A teenager called Noriko Shimabara runs away from her family in Tokoyama, to meet Kumiko, the leader of an Internet BBS, Haikyo.com. She becomes involved with Kumiko's "family circle", ... See full summary »
The erotic novelist Taeko is writing a morbid story of a family destroyed by incest, murder and abuse. Her assistant, Yuji, sets on a mission to uncover the reality of this story, but the reality might be too much to bear.
When Syamoto's teenage daughter is caught stealing, a generous middle-aged man helps resolve the situation. The man and his wife offer to have Syamoto's troublesome daughter work at their ... See full summary »
A grisly murder occurs in Maruyama-cho, Shibuya, Tokyo - a love hotel district - a woman was found dead in a derelict apartment. Kazuko (Miki Mizuno) is a police officer called to ... See full summary »
As sadomasochistic yakuza enforcer Kakihara searches for his missing boss he comes across Ichi, a repressed and psychotic killer who may be able to inflict levels of pain that Kakihara has only dreamed of.
54 high school girls throw themselves in front of a subway train. This appears to be only the beginning of a string of suicides around the country. Does the new all-girl group Desert have anything to do with it? Detective Kuroda tries to find the answer, which isn't as simple as one could hope. Written by
To me, the best comments I have seen about this movie are those that say something like, "You're not supposed to understand." Like a roller coaster, it takes you through some shocking and scary stuff and leaves you back where you started with a queasy feeling in your stomach and the desire to ride it again.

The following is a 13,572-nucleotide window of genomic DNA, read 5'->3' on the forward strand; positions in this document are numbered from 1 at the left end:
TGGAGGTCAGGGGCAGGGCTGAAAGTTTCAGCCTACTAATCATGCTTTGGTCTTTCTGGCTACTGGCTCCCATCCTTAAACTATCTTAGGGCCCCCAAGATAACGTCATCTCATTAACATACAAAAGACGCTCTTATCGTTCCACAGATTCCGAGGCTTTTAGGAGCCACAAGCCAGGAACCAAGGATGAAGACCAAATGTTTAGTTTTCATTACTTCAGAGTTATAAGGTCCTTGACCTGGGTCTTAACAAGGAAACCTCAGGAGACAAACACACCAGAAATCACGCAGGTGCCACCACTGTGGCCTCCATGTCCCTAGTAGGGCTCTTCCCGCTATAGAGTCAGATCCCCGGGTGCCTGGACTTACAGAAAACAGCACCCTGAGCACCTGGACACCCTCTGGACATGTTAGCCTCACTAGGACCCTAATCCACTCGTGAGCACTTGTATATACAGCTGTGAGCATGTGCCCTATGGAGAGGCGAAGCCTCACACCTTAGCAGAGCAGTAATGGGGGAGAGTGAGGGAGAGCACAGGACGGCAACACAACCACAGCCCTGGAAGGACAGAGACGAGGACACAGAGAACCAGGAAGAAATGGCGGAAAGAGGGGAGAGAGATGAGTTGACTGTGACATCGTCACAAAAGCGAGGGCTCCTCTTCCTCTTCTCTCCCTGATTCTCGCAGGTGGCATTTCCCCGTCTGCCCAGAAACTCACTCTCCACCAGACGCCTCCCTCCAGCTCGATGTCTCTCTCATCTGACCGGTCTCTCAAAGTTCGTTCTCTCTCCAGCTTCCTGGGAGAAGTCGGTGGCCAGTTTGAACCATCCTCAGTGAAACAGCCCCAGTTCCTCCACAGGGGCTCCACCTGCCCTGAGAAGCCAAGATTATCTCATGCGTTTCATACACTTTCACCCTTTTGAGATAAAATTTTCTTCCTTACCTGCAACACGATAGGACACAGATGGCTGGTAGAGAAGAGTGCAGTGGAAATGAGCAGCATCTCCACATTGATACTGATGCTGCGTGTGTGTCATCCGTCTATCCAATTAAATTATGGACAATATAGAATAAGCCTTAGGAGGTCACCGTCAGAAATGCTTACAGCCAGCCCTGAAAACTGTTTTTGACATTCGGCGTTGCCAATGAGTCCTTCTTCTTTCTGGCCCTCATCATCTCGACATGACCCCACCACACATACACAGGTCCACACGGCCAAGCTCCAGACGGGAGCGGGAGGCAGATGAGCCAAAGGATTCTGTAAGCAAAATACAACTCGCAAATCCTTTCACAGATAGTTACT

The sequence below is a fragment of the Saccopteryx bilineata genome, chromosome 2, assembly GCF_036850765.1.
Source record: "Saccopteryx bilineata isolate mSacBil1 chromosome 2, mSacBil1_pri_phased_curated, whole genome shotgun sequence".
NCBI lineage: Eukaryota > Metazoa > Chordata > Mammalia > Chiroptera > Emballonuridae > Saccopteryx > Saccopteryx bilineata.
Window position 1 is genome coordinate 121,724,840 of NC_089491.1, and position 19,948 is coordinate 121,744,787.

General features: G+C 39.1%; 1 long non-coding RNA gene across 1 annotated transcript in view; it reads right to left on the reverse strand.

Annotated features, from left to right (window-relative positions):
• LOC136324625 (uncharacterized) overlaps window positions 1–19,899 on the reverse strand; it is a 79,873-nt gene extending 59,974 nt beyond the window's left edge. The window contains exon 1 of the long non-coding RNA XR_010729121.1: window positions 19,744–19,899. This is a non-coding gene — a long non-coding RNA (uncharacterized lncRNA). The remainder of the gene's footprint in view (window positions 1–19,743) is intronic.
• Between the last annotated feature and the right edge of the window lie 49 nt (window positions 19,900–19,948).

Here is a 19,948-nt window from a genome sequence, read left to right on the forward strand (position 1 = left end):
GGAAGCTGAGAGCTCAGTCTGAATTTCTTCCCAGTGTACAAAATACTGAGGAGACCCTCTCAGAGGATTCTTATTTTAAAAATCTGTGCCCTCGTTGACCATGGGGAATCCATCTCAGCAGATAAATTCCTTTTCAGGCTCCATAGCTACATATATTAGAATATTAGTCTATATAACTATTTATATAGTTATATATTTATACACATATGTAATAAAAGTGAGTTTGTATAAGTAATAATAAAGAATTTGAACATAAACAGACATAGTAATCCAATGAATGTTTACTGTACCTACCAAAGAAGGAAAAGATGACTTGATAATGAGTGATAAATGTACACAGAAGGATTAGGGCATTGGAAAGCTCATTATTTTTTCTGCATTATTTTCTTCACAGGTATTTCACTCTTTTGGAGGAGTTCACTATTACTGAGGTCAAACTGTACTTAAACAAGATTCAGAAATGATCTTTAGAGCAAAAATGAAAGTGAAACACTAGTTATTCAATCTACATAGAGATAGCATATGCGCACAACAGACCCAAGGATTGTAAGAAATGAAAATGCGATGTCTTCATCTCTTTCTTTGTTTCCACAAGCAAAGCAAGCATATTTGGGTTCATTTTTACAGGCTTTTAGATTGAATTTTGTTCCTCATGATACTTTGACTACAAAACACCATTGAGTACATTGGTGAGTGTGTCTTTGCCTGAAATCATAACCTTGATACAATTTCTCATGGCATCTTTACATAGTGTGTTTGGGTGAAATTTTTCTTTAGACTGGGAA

Like modern art, different viewers will interpret Suicide Club differently. If you are not imaginative, or if you are closed-minded (some people just are -- there isn't anything wrong with that), simply avoid it. But if you like to be mentally challenged and left not knowing all the answers sometimes, then you'll really like this movie if that's what you're in the mood for.
I'd like to hear more about what other people think Dessart represents. The movie did not ridicule the girl group (average age 12.5); on the contrary, it assigned to them some kind of sinister power. Sure, the easy answer is that, as a pop group, they represent conformity and mob mentality. I think, though, that they might also represent the power of youth, not only over the young, but over adults as well. Were we supposed to like their songs, or not? Their positive, upbeat songs stood like sunny little islands in a hurricane-ravaged sea. I liked them.
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